Our last stop was Milan. With Italy’s second-largest Jewish community, this fashion mecca does have a few options for kosher-seekers, including Carmel, a dairy restaurant we became quite familiar with as customers for three consecutive nights during the Nine Days of Av, when meat consumption is customarily restricted to Shabbat. The food was appetizing and decently priced, especially during our second visit, which occurred on Erev Tisha b’Av, as we had found a Groupon promotion for a four-course meal for two for about $60. While in Milan, we also visited Denzel, a meat restaurant with a fine-dining atmosphere, punnily named for its location on Via Washington.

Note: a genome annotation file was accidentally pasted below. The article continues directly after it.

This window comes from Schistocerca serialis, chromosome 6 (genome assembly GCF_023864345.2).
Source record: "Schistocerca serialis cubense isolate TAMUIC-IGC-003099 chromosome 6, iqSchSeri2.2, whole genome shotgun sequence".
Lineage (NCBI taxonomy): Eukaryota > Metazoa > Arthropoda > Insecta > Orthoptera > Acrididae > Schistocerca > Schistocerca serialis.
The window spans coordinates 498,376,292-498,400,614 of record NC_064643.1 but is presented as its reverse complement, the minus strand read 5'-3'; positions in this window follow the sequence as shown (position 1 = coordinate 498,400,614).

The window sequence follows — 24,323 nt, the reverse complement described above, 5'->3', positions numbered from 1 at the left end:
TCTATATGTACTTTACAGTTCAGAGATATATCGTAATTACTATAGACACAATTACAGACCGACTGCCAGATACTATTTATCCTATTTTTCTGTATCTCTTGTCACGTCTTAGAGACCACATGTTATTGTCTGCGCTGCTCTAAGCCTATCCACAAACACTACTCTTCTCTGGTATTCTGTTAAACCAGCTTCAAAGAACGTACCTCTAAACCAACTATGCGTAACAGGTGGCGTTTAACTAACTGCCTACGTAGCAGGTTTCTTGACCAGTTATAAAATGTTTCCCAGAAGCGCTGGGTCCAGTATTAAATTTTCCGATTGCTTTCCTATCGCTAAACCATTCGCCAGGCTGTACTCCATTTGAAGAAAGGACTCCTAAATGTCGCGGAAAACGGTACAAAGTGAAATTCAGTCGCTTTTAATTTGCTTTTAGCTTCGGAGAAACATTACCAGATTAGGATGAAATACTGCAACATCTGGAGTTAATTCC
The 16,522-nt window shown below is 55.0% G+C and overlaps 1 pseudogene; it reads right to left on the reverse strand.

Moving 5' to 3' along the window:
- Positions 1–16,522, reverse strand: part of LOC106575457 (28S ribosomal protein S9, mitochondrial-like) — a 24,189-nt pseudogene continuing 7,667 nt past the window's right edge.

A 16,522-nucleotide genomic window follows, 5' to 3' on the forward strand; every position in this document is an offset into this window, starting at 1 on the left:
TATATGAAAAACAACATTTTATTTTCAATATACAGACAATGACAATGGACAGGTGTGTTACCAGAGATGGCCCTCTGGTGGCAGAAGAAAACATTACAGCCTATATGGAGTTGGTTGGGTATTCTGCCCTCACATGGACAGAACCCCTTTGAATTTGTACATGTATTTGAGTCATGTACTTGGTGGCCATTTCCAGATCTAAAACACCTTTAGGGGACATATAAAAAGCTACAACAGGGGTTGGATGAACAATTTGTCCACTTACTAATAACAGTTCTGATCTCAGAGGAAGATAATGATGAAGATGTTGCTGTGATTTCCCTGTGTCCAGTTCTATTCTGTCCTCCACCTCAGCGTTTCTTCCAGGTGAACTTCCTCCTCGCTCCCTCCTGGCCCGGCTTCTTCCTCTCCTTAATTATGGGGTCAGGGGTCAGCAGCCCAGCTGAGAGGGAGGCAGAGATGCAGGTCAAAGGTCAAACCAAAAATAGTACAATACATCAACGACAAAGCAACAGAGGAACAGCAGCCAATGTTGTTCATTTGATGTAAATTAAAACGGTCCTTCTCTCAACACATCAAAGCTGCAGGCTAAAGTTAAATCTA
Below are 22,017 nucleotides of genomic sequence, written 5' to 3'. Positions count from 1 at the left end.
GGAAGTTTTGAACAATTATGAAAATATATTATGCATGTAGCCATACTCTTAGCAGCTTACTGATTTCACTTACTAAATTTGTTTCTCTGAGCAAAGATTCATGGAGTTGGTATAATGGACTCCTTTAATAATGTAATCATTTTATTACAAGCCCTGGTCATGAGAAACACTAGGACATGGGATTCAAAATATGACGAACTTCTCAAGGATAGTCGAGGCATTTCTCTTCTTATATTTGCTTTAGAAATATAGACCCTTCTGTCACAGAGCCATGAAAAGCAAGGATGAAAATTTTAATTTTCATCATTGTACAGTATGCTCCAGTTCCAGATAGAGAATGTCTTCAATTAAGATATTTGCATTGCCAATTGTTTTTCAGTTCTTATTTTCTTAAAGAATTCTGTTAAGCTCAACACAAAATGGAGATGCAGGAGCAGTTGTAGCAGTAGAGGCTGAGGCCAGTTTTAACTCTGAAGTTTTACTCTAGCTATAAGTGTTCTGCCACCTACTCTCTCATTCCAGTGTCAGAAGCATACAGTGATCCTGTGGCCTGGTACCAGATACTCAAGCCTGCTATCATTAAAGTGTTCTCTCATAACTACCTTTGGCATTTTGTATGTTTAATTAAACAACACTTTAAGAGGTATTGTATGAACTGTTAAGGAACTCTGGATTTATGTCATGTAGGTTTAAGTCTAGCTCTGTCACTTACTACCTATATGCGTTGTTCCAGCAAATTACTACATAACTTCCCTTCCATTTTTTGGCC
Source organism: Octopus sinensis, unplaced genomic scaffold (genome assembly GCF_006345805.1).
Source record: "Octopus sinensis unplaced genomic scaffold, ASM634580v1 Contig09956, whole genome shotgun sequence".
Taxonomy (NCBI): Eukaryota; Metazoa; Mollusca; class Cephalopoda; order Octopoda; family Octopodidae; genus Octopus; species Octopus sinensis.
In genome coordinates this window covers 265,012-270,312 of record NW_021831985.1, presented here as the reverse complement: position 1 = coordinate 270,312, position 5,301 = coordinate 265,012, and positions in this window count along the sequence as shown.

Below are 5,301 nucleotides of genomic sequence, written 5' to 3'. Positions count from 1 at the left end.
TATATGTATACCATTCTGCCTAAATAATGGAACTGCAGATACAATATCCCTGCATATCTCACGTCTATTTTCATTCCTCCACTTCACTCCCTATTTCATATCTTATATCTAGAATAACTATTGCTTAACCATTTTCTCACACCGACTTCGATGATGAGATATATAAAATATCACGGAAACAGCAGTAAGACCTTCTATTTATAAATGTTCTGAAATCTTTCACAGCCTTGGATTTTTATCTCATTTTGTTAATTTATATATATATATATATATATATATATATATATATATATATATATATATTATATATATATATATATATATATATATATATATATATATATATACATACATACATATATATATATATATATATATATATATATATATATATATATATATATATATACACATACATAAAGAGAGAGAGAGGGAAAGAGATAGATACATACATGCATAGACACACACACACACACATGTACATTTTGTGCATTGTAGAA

However, the breakout star of Milan’s kosher food scene, for us, was Gelato Ecologico, a mom-and-pop ice cream shop with dozens of dairy and vegan pareve options, differentiated by a KL or KP, respectively, as well as white or red scoop handles. The store also serves a few flavours of fruit ices, a partially frozen, slushy treat akin to a 7-Eleven Slurpee, doled out in ladles and consumed with a straw and/or spoon. If sweet’s your thing, go for the watermelon, which tasted so fresh that my brain was tricked into expecting seeds to pop into my mouth. If you prefer sour, opt for the lemon. Either way, it will be delightful and refreshing, especially if you’re travelling during the summer, sweating buckets on a hot day or muggy night.